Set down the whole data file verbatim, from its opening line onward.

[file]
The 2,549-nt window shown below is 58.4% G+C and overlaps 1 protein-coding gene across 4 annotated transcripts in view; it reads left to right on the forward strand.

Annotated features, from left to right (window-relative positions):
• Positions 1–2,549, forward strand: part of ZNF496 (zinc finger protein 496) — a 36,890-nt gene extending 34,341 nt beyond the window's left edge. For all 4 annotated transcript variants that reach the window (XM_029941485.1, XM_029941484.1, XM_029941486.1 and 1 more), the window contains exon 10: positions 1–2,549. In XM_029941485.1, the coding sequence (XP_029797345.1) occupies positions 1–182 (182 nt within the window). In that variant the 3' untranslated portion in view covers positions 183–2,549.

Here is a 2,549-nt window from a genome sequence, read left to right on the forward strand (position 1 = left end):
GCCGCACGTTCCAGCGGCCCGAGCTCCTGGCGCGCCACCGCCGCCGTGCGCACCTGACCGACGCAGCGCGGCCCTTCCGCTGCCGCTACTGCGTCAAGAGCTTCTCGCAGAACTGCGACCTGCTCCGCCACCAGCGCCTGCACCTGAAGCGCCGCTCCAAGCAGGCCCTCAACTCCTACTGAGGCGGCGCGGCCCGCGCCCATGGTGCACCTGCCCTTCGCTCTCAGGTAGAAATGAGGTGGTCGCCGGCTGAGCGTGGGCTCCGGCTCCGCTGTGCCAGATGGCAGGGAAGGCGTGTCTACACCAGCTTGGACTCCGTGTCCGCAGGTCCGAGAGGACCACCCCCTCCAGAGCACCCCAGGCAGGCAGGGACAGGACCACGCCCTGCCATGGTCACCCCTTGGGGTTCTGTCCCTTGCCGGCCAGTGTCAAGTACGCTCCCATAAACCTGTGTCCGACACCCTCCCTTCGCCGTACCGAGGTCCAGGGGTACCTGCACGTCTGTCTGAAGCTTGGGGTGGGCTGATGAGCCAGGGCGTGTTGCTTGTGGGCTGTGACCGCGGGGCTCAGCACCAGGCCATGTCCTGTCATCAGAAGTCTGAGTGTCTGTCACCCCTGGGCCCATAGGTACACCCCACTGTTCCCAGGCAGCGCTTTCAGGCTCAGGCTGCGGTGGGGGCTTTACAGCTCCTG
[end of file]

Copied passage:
The 2,549-nt window shown below is 58.4% G+C and overlaps 1 protein-coding gene across 4 annotated transcripts in view; it reads left to right on the forward strand.

Annotated features, from left to right (window-relative positions):
• Positions 1–2,549, forward strand: part of ZNF496 (zinc finger protein 496) — a 36,890-nt gene extending 34,341 nt beyond the window's left edge. For all 4 annotated transcript variants that reach the window (XM_029941485.1, XM_029941484.1, XM_029941486.1 and 1 more), the window contains exon 10: positions 1–2,549. In XM_029941485.1, the coding sequence (XP_029797345.1) occupies positions 1–182 (182 nt within the window). In that variant the 3' untranslated portion in view covers positions 183–2,549.

Here is a 2,549-nt window from a genome sequence, read left to right on the forward strand (position 1 = left end):
GCCGCACGTTCCAGCGGCCCGAGCTCCTGGCGCGCCACCGCCGCCGTGCGCACCTGACCGACGCAGCGCGGCCCTTCCGCTGCCGCTACTGCGTCAAGAGCTTCTCGCAGAACTGCGACCTGCTCCGCCACCAGCGCCTGCACCTGAAGCGCCGCTCCAAGCAGGCCCTCAACTCCTACTGAGGCGGCGCGGCCCGCGCCCATGGTGCACCTGCCCTTCGCTCTCAGGTAGAAATGAGGTGGTCGCCGGCTGAGCGTGGGCTCCGGCTCCGCTGTGCCAGATGGCAGGGAAGGCGTGTCTACACCAGCTTGGACTCCGTGTCCGCAGGTCCGAGAGGACCACCCCCTCCAGAGCACCCCAGGCAGGCAGGGACAGGACCACGCCCTGCCATGGTCACCCCTTGGGGTTCTGTCCCTTGCCGGCCAGTGTCAAGTACGCTCCCATAAACCTGTGTCCGACACCCTCCCTTCGCCGTACCGAGGTCCAGGGGTACCTGCACGTCTGTCTGAAGCTTGGGGTGGGCTGATGAGCCAGGGCGTGTTGCTTGTGGGCTGTGACCGCGGGGCTCAGCACCAGGCCATGTCCTGTCATCAGAAGTCTGAGTGTCTGTCACCCCTGGGCCCATAGGTACACCCCACTGTTCCCAGGCAGCGCTTTCAGGCTCAGGCTGCGGTGGGGGCTTTACAGCTCCTG